As large dogs, Labradors require good nutrition to live a long, healthy life. Some Lab owners feed their dogs homemade diets to avoid common fillers found in commercial dog food, including meat byproducts, corn, wheat, artificial colors, and additives. When all these are taken into consideration, fresh foods for dogs sounds like a good idea.
However, feeding a Lab from your kitchen requires careful attention to preparing balanced meals for this breed's high energy level. First, consider the drawbacks of a homemade diet. Meals must be balanced properly to provide optimal nutrition for your Labrador. Fresh foods must be stored carefully. Non-kibble diets also can be too soft for a Lab's teeth and gum health.
With these points in mind, consult your vet about a combination diet of some high-quality kibble and fresh foods. Also, consult your veterinarian before switching to a homemade diet for your older Lab or starting such a plan with a new puppy.
Ingredients for fresh food for dogs
Before you start to look for recipes, you'll need to stock up on some basic ingredients that are safe for making homemade food for Labrador retrievers, such as fresh meat, poultry, and eggs; fresh or frozen vegetables; brown rice, oatmeal, and other whole grains; and yogurt or cottage cheese. Other components you might want to add to your fresh food for dogs are omega-3, fish or flaxseed oil, and canine vitamins and mineral supplements.
Avoid seasonings, such as salt, and never add onion to your Labrador's food. This is important because onion is very toxic for dogs and should never be added to homemade food for a Labrador puppy or dog. Some recipes advise that a small amount of garlic is acceptable and claim it has natural antibacterial properties, but it is best to avoid garlic entirely because the difference between moderation and poison isn't easily measurable. Other foods to avoid are raisins and grapes because they are also toxic to dogs.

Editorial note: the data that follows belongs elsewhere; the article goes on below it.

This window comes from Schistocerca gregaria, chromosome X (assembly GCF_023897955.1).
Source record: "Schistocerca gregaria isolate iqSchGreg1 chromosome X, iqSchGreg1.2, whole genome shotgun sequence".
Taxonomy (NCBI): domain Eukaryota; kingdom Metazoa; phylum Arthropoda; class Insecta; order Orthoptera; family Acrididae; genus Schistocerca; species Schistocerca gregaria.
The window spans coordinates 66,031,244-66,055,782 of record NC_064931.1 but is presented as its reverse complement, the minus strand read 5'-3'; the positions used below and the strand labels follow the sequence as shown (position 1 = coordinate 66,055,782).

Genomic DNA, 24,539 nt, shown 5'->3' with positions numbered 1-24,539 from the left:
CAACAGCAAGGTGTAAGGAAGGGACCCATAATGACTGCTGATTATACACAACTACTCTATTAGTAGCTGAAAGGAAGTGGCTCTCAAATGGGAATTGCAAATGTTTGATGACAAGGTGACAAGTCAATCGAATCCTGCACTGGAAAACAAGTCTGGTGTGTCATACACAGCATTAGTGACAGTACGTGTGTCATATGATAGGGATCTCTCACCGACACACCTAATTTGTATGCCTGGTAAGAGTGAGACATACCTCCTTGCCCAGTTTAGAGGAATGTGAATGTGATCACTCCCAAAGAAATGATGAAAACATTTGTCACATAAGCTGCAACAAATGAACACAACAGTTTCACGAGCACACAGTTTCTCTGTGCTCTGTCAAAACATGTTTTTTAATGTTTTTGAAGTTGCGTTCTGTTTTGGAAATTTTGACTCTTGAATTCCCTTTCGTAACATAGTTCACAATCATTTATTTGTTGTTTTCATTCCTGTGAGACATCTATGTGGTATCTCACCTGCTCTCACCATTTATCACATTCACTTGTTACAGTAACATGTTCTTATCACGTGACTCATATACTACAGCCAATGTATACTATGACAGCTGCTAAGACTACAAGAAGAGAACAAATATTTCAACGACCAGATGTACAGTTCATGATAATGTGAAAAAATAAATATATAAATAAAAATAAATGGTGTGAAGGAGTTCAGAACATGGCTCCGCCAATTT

Protein and fats in homemade dog food
Include the amount and kind of protein a Labrador should consume for good muscle mass. Your Lab can eat meat, fish, and cottage cheese for protein as well as boneless chicken and eggs. Calories a Lab should intake depend on the activity level of your pup, but protein needs are consistent: Adult dogs need at least 1 gram of protein per pound. Labradors weigh between 25 and 36 pounds, so the average Lab needs approximately 30 grams of protein per day.
Add good fats to each meal. Your Labrador needs approximately 5 percent fat in his diet, and good sources of fats are omega-3, fish, and wheat germ oils. Flaxseed and walnut oil also provide good fats. However, homemade puppy food should contain a little more fat because puppies burn off more energy than older dogs.
Grains in homemade dog food
Feed your Lab whole grains, such as brown rice and oatmeal, and fresh or frozen vegetables. You can use carrots, cabbage, celery, and asparagus. However, if your Lab experiences gas problems, you might want to rotate the vegetables to see which one causes the problem and then eliminate that ingredient.
Include a spoonful of plain yogurt with one meal a day to provide your Labrador with calcium and the good bacteria needed for a healthy intestinal tract. Also, you can sprinkle one meal per day with a tablespoon of ground flaxseed or break open a fish oil capsule and drip oil into the food to add some extra omega-3.
Homemade food for Labrador retrievers
Combine precooked ingredients for faster meals. A sample recipe for one meal combines 1 cup cooked poultry with no bones, 1/2 cup steamed vegetables, 1/2 cup prepared brown rice, and several tablespoons of no-sodium broth. If you want to cook one meal from scratch, gather 2/3 cup cubed uncooked meat, 3/4 cup raw sweet potato or carrot, 3/4 cup instant brown rice, and 1 cup water. Boil the meat and vegetables in water until tender, add the instant rice, and continue cooking until the rice is done, adding water as needed.
Adding supplements to fresh food for dogs
If you are concerned about vitamins, you can supplement any fresh food for dogs with a vitamin and mineral complex for at least one meal per day after cooking is complete. Pet shops sell a variety of brands, and your veterinarian can recommend the best one for your Labrador.
Calcium is particularly important for healthy Lab teeth and bones. Meats and vegetables are deficient in calcium, so it's necessary to add it. In addition to providing calcium via a supplement, you can also add buttermilk or egg shells to your dog's meals for an extra boost of this mineral.